Interview by Miriam C.
I’m sure that when mastermind Victor Smolski decided to move on to the next musical adventure after his consexual separation with the premium heavy/speed metal band Rage, many fans were disappointed but Victor made a solemn promise and he’s back with Almanac: soundwise, the band continues where Lingua Mortis Orchestra left off. Not enough of this, the Byelorussian artist surrounded himself with some interesting vocalists as Andy B. Franck (Brainstorm), David Readman (Pink Cream 69) and Jeannette Marchewka and here we come to “Tsar”, their debut album: let’s read it from Victor and Jeannette about it.
Hi Victor and Jeannette, welcome to Femme Metal Webzine, how are you?
Victor and Jeannette: Hi Miriam, you are welcome and it’s a pleasure.
Back in 2015 and after the separation from Rage, Victor, you decided to found a brand new band called Almanac. I don’t mean to be disrespectful but what prompted you to this decision? Is this related to a different musical vision?
Victor: It is no secret that over the last few years in Rage, I was not happy anymore with how things went down. I was mostly alone when it came down to creative things, we did not rehearse anymore and the overall feeling was just not right anymore. All the fun and the great energy we once used to have was gone. So after a while I came to a point where I was really unhappy and where it was time for a new start. When I decided I would leave Rage, it was obvious that there would be something new coming. There were several ideas for concepts, but what I really wanted to do was not any kind of project, but a real band, with friends and excellent musicians, where I would have the chance to make music without any compromises and have a lot of fun and enjoy doing so again…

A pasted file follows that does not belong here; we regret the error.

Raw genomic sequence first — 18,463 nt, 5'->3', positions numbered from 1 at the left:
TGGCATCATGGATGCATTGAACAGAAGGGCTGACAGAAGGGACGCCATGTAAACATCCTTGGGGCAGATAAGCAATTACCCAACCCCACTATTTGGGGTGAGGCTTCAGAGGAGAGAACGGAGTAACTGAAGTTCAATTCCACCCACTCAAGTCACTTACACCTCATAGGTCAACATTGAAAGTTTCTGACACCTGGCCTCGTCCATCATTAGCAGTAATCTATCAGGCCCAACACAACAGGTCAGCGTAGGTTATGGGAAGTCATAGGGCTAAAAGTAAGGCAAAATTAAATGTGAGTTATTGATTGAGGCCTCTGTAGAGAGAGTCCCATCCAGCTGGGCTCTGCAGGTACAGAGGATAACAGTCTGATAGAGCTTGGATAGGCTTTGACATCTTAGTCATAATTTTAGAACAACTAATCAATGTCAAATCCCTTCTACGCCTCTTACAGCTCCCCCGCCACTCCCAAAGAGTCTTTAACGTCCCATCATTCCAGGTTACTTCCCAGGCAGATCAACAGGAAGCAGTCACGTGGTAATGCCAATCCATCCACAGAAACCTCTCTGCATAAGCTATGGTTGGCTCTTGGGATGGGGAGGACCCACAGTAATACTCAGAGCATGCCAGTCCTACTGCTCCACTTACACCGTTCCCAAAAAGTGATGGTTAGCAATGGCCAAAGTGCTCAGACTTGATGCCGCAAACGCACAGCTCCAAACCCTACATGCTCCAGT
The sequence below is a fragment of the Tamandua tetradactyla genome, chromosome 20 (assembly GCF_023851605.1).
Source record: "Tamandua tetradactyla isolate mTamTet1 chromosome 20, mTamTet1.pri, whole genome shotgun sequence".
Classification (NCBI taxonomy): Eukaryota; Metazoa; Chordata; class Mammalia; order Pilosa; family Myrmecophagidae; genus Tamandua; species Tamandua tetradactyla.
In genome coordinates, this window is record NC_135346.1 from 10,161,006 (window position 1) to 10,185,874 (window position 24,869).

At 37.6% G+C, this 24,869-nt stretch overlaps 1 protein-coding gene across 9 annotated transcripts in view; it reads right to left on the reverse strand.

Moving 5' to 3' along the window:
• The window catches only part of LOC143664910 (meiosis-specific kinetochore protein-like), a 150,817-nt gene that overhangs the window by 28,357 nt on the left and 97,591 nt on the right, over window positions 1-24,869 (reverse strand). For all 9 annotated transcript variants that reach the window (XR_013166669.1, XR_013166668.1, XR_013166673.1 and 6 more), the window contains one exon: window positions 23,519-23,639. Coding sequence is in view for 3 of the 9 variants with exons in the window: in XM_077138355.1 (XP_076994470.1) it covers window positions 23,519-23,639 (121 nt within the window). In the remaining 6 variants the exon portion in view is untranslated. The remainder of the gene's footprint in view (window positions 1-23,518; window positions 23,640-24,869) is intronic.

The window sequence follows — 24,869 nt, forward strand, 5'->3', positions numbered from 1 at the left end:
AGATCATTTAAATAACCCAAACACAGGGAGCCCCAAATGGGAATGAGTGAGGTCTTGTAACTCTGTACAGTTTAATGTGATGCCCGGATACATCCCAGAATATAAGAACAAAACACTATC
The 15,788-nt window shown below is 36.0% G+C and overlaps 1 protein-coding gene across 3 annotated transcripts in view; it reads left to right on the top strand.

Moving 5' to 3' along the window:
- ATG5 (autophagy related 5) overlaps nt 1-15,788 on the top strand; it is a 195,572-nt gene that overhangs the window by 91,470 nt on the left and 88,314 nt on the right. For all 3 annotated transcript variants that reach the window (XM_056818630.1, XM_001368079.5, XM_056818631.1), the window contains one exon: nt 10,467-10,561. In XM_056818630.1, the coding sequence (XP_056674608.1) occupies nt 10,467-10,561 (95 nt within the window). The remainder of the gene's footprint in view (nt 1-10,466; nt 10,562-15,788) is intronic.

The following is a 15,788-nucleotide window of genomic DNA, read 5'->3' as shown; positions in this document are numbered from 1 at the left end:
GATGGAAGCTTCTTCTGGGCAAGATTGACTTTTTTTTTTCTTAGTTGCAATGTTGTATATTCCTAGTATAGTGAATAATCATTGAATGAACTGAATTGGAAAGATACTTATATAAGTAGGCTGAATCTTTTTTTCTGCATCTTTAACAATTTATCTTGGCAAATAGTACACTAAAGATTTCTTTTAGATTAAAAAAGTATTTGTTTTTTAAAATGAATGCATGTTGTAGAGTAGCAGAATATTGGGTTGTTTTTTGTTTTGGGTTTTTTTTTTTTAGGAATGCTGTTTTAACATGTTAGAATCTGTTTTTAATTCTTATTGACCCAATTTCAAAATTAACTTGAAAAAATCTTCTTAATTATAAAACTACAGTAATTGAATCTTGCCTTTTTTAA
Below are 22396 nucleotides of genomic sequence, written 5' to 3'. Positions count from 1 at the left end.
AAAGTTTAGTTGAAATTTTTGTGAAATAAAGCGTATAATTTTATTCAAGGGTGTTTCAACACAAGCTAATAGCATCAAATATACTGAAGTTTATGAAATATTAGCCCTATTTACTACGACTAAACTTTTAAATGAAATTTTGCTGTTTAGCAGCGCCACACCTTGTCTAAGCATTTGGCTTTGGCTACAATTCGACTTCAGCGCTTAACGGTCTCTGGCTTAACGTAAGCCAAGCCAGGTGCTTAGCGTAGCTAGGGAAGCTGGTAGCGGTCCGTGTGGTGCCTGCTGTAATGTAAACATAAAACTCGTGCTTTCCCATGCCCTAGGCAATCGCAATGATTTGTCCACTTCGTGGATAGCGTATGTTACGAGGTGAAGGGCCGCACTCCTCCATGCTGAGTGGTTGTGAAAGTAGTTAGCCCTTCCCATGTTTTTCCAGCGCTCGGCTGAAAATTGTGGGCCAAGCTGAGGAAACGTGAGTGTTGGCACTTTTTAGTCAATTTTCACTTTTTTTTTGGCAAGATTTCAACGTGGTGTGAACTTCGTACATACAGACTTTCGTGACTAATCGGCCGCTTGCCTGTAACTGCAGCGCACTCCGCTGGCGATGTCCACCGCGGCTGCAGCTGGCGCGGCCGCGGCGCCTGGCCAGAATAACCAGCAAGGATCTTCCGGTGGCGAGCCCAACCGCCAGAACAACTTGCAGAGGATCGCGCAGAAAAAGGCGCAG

Can Almanac be considered the reincarnation of your past project Lingua Mortis Orchestra and according to your personal view, what traits do Almanac have in common with LMO‘s debut “LMO” ?
Victor: My concept to work with many singers was born with LMO. I like this combination between orchestra and band with a different spectrum of singers. You can use all these different spectrums by creating dynamics in songs. I like very much this concept and decided to keep pursuing the same ideas with Almanac, but with much better musicians.